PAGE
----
As expected in this Republican-dominated county, Republican Donald Trump overwhelmed former Secretary of State Hillary Clinton 9751 to 1,538.

Incumbent Republican U.S. Senator Johnny Isakson defeated his Democrat challenger Jim Barksdale, 9,204 to 1,538.

Incumbent Dist. 2 Public Service Commissioner Tim Echols rolled up 9,576 votes to defeat Eric Hoskins who registered 1,585 votes.

In the only county race, Charles Bryson ousted incumbent District 2 Board of Education Commissioner Brock Pulliam 5,331 to 5,033.

Voters also approved Sunday sales of distilled spirits by the drink for on-premises sale, sales of distilled spirits by the drink and package sales of malt beverages and wine on Sunday.

Amendment 1, which allows the state to take control of what it deems to be “failed” schools, failed 7,022 to 4,428. Amendment 3, which allows the appointment of a Judicial Qualifications Commission was defeated, 6,873 to 3,746.

Amendment 2, which authorizes penalties for sexual exploitation and assessments on adult entertainment to fund child victims’ services, passed 9.446 to 1,834. Amendment 4, which dedicates revenue from existing taxes on fireworks to trauma care, fire services and public safety.

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Advanced Voting Slow in White Co. Where Turnout is Less Than 5 Percent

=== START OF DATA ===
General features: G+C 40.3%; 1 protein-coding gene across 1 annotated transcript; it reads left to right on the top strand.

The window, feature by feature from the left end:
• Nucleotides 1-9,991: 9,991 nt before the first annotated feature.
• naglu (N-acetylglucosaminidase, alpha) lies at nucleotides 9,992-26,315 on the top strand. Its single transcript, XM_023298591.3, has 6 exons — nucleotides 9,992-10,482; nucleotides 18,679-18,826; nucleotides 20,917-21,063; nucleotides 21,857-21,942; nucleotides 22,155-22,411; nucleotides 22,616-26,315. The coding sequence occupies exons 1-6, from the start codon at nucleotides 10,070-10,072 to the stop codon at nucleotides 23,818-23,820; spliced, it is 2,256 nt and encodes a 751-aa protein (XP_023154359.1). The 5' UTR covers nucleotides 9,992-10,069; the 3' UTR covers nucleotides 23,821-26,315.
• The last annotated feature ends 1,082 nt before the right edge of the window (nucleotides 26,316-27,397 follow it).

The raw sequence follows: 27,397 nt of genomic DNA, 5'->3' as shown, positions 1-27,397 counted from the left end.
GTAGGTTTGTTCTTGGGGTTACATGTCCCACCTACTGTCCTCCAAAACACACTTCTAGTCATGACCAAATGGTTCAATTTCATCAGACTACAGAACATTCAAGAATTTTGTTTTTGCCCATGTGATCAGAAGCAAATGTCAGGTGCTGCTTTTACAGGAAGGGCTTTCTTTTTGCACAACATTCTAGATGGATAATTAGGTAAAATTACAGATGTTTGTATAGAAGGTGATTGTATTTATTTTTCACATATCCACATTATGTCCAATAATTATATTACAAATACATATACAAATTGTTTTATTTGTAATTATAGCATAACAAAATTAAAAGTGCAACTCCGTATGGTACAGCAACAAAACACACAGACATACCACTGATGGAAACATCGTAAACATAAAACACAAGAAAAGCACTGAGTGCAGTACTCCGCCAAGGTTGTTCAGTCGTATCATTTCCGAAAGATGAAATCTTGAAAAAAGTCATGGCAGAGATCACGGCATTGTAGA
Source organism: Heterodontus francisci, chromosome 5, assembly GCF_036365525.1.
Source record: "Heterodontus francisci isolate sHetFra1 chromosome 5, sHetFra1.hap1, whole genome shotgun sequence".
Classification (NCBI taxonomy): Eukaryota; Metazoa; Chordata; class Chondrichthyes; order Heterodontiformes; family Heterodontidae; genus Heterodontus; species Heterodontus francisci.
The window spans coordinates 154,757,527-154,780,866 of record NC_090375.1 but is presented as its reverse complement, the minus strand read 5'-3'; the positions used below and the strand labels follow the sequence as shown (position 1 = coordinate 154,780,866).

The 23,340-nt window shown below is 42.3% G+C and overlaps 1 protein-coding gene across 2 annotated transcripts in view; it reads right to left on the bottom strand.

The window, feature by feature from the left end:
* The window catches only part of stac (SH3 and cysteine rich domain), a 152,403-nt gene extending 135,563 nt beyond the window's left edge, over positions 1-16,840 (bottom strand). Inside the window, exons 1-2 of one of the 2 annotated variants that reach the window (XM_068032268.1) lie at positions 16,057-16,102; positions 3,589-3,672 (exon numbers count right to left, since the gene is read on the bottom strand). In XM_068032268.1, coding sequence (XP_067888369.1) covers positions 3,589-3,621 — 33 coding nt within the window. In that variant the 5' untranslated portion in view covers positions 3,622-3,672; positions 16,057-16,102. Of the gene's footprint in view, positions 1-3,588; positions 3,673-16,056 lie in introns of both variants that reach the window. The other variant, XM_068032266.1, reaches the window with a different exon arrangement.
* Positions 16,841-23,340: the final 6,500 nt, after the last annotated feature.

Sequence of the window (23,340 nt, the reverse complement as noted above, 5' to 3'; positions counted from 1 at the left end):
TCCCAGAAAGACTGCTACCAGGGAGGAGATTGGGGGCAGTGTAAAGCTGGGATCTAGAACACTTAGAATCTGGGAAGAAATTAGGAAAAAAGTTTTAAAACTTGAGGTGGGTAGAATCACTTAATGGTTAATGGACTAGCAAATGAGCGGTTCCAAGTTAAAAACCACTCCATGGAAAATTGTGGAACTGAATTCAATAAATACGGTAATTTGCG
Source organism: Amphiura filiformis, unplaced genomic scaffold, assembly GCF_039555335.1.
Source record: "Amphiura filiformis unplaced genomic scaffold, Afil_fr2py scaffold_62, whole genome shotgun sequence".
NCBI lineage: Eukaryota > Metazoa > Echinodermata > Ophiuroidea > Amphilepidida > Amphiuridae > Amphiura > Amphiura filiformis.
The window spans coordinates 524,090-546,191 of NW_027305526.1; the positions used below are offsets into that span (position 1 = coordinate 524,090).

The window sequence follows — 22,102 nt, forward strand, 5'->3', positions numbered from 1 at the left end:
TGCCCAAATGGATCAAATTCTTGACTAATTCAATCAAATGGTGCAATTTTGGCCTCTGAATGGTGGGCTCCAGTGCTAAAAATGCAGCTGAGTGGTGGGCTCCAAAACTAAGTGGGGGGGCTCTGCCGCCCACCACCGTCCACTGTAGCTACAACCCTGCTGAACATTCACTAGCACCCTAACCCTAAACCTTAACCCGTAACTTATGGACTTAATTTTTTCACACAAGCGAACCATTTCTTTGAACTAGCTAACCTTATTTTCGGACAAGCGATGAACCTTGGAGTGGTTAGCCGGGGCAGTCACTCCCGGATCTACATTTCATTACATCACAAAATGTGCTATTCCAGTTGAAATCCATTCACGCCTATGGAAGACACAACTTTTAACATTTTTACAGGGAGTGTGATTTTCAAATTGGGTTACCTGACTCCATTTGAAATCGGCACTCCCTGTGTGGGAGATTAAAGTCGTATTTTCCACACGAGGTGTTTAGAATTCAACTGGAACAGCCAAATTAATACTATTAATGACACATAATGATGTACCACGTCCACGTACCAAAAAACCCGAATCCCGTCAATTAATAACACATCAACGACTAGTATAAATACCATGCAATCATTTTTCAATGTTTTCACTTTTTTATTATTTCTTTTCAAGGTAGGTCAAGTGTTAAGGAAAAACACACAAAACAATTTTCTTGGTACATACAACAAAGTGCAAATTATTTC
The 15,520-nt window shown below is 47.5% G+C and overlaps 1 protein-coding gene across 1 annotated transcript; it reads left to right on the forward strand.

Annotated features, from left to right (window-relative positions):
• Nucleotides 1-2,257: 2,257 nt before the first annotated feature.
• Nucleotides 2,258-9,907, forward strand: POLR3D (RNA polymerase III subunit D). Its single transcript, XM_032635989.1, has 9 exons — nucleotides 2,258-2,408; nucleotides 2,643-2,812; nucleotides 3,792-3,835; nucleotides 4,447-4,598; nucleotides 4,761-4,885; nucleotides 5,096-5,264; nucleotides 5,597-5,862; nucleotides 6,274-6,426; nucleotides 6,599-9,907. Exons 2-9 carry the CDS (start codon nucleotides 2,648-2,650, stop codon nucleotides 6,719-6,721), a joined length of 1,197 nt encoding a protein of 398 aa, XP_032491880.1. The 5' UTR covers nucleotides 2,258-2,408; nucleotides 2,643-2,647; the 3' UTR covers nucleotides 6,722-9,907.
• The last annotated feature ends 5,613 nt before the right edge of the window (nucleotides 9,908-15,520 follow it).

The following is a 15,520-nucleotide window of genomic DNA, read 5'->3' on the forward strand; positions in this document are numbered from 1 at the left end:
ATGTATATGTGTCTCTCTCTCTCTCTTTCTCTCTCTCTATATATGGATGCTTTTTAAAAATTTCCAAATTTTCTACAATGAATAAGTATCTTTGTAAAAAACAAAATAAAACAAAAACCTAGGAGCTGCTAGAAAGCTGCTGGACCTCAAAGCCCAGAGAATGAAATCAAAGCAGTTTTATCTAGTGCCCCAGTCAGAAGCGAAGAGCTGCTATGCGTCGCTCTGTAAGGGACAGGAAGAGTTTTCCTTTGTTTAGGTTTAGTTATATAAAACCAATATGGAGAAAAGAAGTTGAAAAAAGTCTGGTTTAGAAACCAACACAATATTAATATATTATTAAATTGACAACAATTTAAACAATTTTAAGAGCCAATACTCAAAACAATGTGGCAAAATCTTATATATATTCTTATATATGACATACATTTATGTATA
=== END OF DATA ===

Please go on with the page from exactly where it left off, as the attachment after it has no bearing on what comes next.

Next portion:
News, Politics

CLEVELAND, Ga. — Advanced voter turnout is slow in White County but Chief Voter Registrar Lisa Manning says it is way ahead of where it was in 2012. But that’s only because there were no contested races in the 2012 General Primary. This year, there are three local races, including sheriff, county commission and school board.

As of 10 a.m. Friday, Chief Voter Registrar Lisa Manning said only 540 ballots had been cast or less than 5 percent of White County’s 13,415 active registered voters.

“The Sheriff’s race is the most heated race,” Manning said. “It’s the one that seems to be drawing the most interest.” Veteran Sheriff Neal Walden is being challenged by Aaron Autry

In the District 4 County Commission race, incumbent Craig Bryant will face Shawn Henderson. In the Board of Education race, incumbent Kendyl Brock Hunter is being challenged by Missy Jarrard.

There is also an election for Ninth District Congress where incumbent Doug Collins of Gainesville has angered many conservatives when he voted for President Barack Obama’s Omnibus bill and supported John Boehner for Speaker of the House. As a result, he has drawn four challengers in former 10th District Congressman Paul Broun, Lanier Tea Part Patriots founder Mike Scupin, White County educator Roger Fitzpatrick and retired Army and National Guard Brigadier General Bernie Fontaine.

The lone state race on the ballot is for State Senate where incumbent Steve Gooch,who many consider an “establishment Republican,” is being challenged for re-election in the 51st District by John Williamson, co-founder of the Gilmer County Tea Party.

Advanced voting takes place at the Mauney Building, 1241 Helen Highway between the hours of 8 a.m. and 5 p.m. Monday through Friday. Saturday voting will take place tomorrow.